January 1, 1780
It was the right as well as the duty” to worship “the Supreme Being.” While some states were moving to end the practice of having official, taxpayer-supported “established” religion, Massachusetts continued with the practice. They did, however, become more pluralistic In the sense that before the war, state support went mostly to the Congregational Church, the ancestors of the Puritans. This constitution allowed and encouraged taxpayers to provide “the support and maintenance of public Protestant teachers of piety.”
PART ONE — DECLARATION OF RIGHTS
Art. II. It is the right as well as the duty of all men in society, publicly and at stated seasons, to worship the Supreme Being, the great Creator and Preserver of the universe. And no subject shall be hurt, molested, or restrained, in his person, liberty, or estate, for worshipping God in the manner and season most agreeable to the dictates of his own conscience, or for his religious profession or sentiments, provided he doth not disturb the public peace or obstruct others in their religious worship.
Art. III. As the happiness of a people and the good order and preservation of civil government essentially depend upon piety, religion, and morality, and as these cannot be generally diffused through a community but by the institution of the public worship of God and of public instructions in piety, religion, and morality: Therefore, To promote their happiness and to secure the good order and preservation of their government, the people of this commonwealth have a right to invest their legislature with power to authorize and require, and the legislature shall, from time to time, authorize and require, the several towns, parishes, precincts, and other bodies-politic or religious societies to make suitable provision, at their own expense, for the institution of the public worship of God and for the support and maintenance of public Protestant teachers of piety, religion, and morality in all cases where such provision shall not be made voluntarily.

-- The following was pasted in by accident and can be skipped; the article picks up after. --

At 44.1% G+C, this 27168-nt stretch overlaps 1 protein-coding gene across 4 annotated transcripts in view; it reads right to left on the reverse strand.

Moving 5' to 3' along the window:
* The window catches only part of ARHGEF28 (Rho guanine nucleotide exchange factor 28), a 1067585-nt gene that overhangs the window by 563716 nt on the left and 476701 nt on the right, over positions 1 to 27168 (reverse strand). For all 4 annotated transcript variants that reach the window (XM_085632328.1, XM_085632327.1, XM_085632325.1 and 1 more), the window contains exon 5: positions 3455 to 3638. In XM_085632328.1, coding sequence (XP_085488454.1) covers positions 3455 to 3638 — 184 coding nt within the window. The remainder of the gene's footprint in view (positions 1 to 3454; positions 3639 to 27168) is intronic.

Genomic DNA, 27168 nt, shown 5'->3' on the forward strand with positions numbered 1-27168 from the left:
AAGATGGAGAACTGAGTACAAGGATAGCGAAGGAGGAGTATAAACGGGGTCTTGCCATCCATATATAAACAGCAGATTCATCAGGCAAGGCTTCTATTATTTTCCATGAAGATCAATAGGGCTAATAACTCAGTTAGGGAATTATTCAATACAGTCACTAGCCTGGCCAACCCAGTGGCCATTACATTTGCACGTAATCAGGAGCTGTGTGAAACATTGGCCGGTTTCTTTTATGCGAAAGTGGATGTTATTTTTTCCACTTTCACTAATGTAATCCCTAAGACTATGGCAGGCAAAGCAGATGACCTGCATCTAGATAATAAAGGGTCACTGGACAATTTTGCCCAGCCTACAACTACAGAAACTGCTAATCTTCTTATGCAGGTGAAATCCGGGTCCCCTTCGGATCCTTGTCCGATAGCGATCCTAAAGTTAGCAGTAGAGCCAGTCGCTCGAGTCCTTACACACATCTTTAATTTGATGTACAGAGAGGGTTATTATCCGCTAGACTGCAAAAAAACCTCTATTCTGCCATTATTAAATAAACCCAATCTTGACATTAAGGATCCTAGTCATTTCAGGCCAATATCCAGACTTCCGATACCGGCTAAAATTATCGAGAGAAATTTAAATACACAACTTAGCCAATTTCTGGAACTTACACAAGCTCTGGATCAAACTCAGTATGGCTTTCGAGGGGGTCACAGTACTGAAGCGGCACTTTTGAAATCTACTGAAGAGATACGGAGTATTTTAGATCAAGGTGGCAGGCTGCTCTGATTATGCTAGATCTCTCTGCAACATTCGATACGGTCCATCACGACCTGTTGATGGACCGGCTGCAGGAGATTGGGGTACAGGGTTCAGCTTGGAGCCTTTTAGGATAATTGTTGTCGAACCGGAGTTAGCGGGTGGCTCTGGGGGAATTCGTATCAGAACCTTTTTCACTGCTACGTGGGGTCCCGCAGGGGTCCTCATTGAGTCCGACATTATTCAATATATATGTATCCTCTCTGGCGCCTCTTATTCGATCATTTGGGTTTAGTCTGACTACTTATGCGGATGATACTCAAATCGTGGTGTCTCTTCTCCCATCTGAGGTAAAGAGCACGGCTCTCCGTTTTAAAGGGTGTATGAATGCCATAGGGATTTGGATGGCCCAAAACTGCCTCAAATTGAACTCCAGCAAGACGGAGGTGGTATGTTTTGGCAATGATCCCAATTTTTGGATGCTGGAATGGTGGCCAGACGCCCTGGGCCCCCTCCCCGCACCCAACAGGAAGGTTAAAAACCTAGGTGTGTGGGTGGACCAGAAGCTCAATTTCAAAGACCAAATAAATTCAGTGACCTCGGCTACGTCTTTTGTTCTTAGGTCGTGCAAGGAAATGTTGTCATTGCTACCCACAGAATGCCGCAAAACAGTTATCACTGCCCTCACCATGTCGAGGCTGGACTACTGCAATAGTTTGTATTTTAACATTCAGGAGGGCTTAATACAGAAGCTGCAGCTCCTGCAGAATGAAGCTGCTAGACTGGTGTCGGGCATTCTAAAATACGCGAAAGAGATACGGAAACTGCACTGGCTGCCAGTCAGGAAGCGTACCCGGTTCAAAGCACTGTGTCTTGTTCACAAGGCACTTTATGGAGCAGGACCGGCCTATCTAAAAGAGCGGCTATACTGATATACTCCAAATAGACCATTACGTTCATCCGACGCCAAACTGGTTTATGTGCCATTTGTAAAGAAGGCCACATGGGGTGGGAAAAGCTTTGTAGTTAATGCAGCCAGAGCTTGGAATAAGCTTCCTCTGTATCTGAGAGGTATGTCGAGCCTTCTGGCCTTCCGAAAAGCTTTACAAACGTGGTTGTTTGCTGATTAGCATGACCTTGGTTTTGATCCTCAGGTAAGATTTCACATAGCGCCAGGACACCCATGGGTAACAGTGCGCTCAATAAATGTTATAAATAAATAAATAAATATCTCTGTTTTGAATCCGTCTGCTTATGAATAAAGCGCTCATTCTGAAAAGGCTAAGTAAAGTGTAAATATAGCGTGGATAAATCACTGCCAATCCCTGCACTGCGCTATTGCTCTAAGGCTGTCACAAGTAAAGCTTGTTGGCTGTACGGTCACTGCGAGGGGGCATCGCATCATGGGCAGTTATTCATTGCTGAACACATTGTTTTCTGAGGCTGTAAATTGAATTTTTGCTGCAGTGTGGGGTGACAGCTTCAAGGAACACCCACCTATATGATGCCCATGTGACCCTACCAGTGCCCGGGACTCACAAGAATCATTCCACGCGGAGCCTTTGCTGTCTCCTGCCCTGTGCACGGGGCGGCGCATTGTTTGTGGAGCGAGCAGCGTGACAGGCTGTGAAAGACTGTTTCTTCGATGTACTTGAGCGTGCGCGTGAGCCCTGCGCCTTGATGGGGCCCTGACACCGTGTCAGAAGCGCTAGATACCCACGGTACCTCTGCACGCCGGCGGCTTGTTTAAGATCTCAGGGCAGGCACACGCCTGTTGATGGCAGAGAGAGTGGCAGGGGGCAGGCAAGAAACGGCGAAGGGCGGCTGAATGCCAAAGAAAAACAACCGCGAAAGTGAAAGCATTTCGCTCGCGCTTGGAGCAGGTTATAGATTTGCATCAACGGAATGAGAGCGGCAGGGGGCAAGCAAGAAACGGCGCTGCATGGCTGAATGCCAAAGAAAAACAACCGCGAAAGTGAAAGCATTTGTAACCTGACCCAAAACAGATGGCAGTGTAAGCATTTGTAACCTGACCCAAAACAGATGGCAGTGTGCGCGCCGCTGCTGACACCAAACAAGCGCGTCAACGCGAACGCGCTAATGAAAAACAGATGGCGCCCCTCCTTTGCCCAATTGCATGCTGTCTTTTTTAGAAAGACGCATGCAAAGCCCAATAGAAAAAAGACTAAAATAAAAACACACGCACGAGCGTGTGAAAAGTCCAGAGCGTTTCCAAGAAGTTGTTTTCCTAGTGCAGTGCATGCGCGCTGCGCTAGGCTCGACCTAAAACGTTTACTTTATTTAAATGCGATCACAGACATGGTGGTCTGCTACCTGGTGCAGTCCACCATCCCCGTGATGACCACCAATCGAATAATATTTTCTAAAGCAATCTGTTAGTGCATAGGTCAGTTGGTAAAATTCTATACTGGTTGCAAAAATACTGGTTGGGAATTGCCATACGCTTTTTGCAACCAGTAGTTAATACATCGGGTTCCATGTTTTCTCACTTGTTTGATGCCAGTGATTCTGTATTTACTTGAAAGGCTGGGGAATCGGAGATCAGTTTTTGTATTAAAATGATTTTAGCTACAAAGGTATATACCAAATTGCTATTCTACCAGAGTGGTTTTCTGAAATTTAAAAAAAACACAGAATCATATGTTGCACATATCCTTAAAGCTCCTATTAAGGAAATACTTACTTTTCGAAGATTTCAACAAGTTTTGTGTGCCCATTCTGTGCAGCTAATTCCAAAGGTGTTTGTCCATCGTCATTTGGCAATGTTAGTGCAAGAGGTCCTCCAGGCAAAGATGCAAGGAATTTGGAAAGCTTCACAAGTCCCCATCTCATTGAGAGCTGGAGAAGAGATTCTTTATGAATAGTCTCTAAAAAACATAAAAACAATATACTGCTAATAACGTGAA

And the people of this commonwealth have also a right to, and do, invest their legislature with authority to enjoin upon all the subjects an attendance upon the instructions of the public teachers aforesaid, at stated times and seasons, if there be any on whose instructions they can conscientiously and conveniently attend.
Provided, notwithstanding, That the several towns, parishes, precincts, and other bodies-politic, or religious societies, shall at all times have the exclusive right of electing their public teachers and of contracting with them for their support and maintenance.
And all moneys paid by the subject to the support of public worship and of the public teachers aforesaid shall, if he require it, be uniformly applied to the support of the public teacher or teachers of his own religious sect or denomination, provided there be any on whose instructions he attends; otherwise it may be paid toward the support of the teacher or teachers of the parish or precinct in which the said moneys are raised.
And every denomination of Christians, demeaning themselves peaceably and as good subjects of the commonwealth, shall be equally under the protection of the law; and no subordination of any one sect or denomination to another shall ever be established by law.
Thorpe, Francis Newton, ed. The Federal and State Constitutions, Colonial Charters, and Other Organic Laws of the States, Territories, and Colonies Now or Heretofore Forming the United States of America. 7 vols. Washington, D.C.: Government Printing Offic